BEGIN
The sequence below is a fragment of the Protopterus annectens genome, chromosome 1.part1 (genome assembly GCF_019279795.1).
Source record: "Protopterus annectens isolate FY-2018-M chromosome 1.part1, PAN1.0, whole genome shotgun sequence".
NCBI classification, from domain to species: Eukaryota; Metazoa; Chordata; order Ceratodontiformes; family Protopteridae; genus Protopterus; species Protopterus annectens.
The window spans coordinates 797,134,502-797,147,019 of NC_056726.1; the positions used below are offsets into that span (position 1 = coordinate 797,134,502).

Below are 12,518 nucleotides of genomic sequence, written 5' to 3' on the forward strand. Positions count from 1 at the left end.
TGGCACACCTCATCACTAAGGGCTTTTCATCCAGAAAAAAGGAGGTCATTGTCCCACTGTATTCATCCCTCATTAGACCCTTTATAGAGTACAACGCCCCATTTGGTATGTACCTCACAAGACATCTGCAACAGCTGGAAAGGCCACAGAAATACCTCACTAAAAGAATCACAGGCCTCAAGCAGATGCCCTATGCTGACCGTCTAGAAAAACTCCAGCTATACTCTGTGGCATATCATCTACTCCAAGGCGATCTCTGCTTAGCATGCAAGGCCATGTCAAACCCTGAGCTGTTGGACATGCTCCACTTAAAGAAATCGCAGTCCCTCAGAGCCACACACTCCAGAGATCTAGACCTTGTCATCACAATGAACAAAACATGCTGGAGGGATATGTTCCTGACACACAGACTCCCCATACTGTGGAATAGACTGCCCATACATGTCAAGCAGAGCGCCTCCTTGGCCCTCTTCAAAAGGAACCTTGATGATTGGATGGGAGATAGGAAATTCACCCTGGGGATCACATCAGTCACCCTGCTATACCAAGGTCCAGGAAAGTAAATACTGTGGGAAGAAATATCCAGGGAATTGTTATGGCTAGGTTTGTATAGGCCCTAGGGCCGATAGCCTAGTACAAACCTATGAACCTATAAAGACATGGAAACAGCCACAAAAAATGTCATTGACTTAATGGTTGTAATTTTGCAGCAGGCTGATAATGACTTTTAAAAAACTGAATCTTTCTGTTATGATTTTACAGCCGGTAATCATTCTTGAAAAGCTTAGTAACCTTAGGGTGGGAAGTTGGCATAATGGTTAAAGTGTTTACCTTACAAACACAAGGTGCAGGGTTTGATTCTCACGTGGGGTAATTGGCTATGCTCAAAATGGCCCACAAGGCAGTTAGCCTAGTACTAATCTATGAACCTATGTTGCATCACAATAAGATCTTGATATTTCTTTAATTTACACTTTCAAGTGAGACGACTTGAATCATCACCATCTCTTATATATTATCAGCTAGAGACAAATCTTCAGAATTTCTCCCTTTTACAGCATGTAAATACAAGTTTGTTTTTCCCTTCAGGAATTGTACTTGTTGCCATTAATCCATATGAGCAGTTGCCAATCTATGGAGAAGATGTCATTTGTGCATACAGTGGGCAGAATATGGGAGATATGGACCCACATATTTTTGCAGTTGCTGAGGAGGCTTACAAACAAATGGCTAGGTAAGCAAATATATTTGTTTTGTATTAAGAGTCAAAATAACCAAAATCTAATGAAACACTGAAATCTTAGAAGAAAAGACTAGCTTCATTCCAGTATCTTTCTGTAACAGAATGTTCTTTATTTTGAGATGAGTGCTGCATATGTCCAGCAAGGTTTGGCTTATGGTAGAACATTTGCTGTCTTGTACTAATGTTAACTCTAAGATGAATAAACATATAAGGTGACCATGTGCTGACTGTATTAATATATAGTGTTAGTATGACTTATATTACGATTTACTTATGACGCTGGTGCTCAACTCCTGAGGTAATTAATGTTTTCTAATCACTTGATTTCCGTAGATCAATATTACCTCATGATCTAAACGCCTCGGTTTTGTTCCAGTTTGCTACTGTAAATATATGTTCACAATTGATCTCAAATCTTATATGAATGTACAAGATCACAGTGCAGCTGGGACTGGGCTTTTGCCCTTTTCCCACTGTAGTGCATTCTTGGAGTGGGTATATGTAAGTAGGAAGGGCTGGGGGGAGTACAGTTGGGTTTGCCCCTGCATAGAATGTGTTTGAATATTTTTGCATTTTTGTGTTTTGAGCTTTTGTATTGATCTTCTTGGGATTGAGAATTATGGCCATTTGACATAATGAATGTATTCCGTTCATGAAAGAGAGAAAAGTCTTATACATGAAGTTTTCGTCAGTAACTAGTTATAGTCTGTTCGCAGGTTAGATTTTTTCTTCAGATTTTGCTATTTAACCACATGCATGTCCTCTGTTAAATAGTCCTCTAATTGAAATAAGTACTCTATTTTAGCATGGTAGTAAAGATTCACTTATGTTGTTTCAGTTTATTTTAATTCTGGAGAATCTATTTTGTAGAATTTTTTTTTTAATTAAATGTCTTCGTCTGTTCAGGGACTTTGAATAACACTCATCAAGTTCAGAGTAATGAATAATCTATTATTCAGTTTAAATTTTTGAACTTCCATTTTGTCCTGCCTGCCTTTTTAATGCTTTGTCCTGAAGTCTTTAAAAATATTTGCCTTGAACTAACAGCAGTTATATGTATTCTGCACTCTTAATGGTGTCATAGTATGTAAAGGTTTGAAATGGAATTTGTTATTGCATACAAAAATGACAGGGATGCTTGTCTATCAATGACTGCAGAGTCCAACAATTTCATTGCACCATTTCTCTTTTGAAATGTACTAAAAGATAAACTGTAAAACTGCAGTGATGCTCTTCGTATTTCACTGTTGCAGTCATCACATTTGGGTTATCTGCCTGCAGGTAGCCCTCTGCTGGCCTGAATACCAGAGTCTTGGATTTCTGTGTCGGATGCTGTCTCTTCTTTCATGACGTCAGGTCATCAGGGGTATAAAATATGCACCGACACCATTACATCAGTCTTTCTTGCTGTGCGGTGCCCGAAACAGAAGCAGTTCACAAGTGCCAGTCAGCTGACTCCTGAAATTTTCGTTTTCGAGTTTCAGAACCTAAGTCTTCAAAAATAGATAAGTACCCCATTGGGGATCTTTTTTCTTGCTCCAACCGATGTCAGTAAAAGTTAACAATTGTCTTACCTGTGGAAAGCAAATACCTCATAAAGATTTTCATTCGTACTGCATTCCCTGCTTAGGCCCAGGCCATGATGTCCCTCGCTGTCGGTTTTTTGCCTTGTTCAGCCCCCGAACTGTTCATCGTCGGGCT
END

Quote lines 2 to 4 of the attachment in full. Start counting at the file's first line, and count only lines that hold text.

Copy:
Source record: "Protopterus annectens isolate FY-2018-M chromosome 1.part1, PAN1.0, whole genome shotgun sequence".
NCBI classification, from domain to species: Eukaryota; Metazoa; Chordata; order Ceratodontiformes; family Protopteridae; genus Protopterus; species Protopterus annectens.
The window spans coordinates 797,134,502-797,147,019 of NC_056726.1; the positions used below are offsets into that span (position 1 = coordinate 797,134,502).